President Akufo-Addo lauds nurses for hard work, sacrifices
The President, Nana Addo Dankwa Akufo-Addo, has commended nurses for their hard work and sacrifices towards the improvement of healthcare in the country.
He said nurses were critical for the building of a robust healthcare system and national development, and as such they needed to be commended.
Launching this year’s International Nurses Day in Accra yesterday, the Chief of Staff, Akosua Frema Osei-Opare, said the President was particularly impressed by the sacrificial spirit they displayed nationwide, putting themselves up as frontline workers in the fight against the deadly COVID-19 pandemic.
“Indeed, you deserve the presidential honour for distinguished service given to all health workers nationwide as part of the country’s 66th Independence Day celebration,” she said.
The global theme for the commemoration is “Our nurses, our future” while the local commemoration was held on the theme “our nurses and midwives our future.”
Marked around the world every May 12, the day is to celebrate and honour nurses for their immense service to humanity while reflecting on their challenges for redress.
It is also to celebrate the birthday of Florence Nightingale, the founder of modern nursing.
Mrs Osei-Opare said indeed a healthy population drove productivity, and that commemoration was an opportunity to reflect on the roles and needs of nurses and midwives.
She said research showed that the global nursing shortage was declining, however, WHO data showed that in the case of Ghana, more nurses and midwives were needed due to the high attrition rate, mostly caused by the search for greener pastures, among others.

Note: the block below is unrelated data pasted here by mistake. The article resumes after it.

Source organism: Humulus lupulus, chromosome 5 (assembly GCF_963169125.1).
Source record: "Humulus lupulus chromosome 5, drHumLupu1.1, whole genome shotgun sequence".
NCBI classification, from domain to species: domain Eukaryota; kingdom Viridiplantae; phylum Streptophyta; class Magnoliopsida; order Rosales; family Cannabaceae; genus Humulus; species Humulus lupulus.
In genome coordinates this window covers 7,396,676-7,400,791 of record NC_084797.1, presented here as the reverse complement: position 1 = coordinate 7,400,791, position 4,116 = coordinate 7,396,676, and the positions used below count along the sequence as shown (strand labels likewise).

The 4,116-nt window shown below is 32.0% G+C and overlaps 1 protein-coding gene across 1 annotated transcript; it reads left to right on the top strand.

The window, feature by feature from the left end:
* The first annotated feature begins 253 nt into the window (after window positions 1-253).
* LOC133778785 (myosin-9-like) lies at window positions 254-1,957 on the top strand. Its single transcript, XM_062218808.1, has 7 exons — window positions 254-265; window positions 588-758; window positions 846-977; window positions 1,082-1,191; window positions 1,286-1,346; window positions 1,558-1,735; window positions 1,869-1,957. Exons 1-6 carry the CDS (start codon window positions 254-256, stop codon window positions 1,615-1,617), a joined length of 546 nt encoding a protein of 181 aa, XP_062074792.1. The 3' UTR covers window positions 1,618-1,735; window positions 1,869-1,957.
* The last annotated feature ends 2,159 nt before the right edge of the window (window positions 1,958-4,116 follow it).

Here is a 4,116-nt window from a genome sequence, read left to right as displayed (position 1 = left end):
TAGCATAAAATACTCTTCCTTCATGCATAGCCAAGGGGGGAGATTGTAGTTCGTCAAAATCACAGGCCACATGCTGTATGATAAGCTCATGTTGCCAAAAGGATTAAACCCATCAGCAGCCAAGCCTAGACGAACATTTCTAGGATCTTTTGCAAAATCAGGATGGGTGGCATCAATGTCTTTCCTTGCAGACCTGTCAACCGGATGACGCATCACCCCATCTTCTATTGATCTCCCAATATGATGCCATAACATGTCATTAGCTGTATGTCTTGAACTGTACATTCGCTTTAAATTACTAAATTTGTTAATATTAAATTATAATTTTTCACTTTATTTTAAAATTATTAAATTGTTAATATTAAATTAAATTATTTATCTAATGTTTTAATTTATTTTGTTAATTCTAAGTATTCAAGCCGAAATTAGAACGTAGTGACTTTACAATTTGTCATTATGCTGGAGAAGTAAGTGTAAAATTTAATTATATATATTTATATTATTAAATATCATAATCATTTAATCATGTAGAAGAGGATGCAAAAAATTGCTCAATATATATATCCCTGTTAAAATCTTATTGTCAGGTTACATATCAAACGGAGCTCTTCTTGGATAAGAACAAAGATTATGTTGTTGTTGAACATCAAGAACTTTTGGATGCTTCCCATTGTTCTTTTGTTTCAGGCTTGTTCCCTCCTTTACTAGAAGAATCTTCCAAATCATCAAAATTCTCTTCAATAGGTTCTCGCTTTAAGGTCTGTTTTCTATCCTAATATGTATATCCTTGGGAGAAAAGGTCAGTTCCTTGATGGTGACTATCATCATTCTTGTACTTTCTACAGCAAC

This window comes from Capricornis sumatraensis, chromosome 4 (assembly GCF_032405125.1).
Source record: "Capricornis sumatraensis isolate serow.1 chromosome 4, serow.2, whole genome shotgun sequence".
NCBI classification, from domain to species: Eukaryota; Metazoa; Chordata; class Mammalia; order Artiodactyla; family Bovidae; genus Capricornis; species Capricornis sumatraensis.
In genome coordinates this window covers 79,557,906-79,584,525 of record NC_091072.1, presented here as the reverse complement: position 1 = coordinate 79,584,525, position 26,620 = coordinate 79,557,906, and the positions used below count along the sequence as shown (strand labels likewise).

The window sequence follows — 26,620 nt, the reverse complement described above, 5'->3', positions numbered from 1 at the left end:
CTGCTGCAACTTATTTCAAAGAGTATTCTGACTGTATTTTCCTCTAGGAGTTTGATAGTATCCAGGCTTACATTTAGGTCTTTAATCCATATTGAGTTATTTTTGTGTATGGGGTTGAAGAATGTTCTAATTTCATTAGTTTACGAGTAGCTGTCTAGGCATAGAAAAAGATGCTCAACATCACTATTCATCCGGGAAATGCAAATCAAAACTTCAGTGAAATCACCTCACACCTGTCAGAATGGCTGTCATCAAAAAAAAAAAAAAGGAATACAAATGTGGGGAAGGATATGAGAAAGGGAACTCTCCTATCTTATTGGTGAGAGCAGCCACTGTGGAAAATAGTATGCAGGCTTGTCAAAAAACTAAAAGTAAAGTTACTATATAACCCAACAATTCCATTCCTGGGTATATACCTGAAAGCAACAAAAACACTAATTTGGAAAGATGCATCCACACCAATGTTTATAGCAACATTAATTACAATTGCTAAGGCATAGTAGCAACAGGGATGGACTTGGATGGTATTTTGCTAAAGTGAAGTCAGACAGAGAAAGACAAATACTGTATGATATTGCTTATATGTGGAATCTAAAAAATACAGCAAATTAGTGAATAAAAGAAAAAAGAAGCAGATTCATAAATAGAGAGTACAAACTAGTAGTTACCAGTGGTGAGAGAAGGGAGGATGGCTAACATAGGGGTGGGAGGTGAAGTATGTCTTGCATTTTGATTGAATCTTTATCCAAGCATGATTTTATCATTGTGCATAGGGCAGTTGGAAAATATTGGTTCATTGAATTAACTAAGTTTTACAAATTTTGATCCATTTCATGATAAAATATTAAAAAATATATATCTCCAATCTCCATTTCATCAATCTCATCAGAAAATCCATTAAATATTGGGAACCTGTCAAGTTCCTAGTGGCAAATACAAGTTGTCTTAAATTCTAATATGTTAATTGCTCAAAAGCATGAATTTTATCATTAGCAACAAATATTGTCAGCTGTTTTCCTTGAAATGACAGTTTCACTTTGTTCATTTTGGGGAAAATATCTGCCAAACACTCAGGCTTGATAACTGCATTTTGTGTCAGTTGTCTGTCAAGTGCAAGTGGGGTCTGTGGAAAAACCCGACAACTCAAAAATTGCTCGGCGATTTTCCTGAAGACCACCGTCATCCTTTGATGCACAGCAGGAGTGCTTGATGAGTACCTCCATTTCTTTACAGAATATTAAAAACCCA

“In line with this worrying trend, a more strategic approach towards training and maintaining nurses would help to prepare adequately for any potential pandemic.
“I therefore task the association to urgently sensitise and re-orient it members to the need to remain committed to serving Ghanaians.
“It is an established fact that the wealth of a nation is dependent on the health of its citizens, government is therefore, committed to expanding healthcare infrastructure locally and also to providing the needed resources for the needed output,” she said.
The President of the Ghana Registered Nurses and Midwives Association, Perpetual Ofori-Ampofo, said in celebrating nurses and midwives, their challenges should also be looked at urgently.
She said logistical challenge was a major challenge to delivering quality healthcare services.
She said, locally, nurses lacked modern equipment to care for patients adequately, adding that the continuous use of obsolete equipment and limited supply of medicines and other consumables put the lives of patients at risk.
Mrs Ofori-Ampofo mentioned other challenges to include poor working conditions for nurses, low salaries, allowances in arrears and unemployed newly qualified nurses as the other challenges.
She said two and half years on, the book and research allowances of nurse educators had not been implemented.
She appealed to the ministry to fastrack the implementation because the association had presented a detailed data on nurse educators who qualified for that allowance.
She also mentioned that nurses had challenges with study leave and promotion.
“For example, the post-basic nurses who have specialised in ophthalmic nursing; ear, nose and throat (ENT) and others have complained over the period about their inability to progress because of the excuse that there needed to be vacancies before they could be promoted and so on.
“I think that at any point in time, there can be only one head of nursing services but they can still receive that promotion to facilitate an improvement in their conditions of service to make life easier for professionals.
The Chairperson for the occasion, the Omanhene of Essikado Traditional Area, Nana Kobina Nketsia, said nurses played a tremendous role in the lives of humans, and that every true nurse was not daunted by challenges.
In a speech read on his behalf, the Director-General of the Ghana Health Service, Dr Patrick Kuma-Aboagye, applauded nurses and midwives for their role in helping to abate COVID-19 locally and globally.
That is an indication that their challenges need to be looked at critically.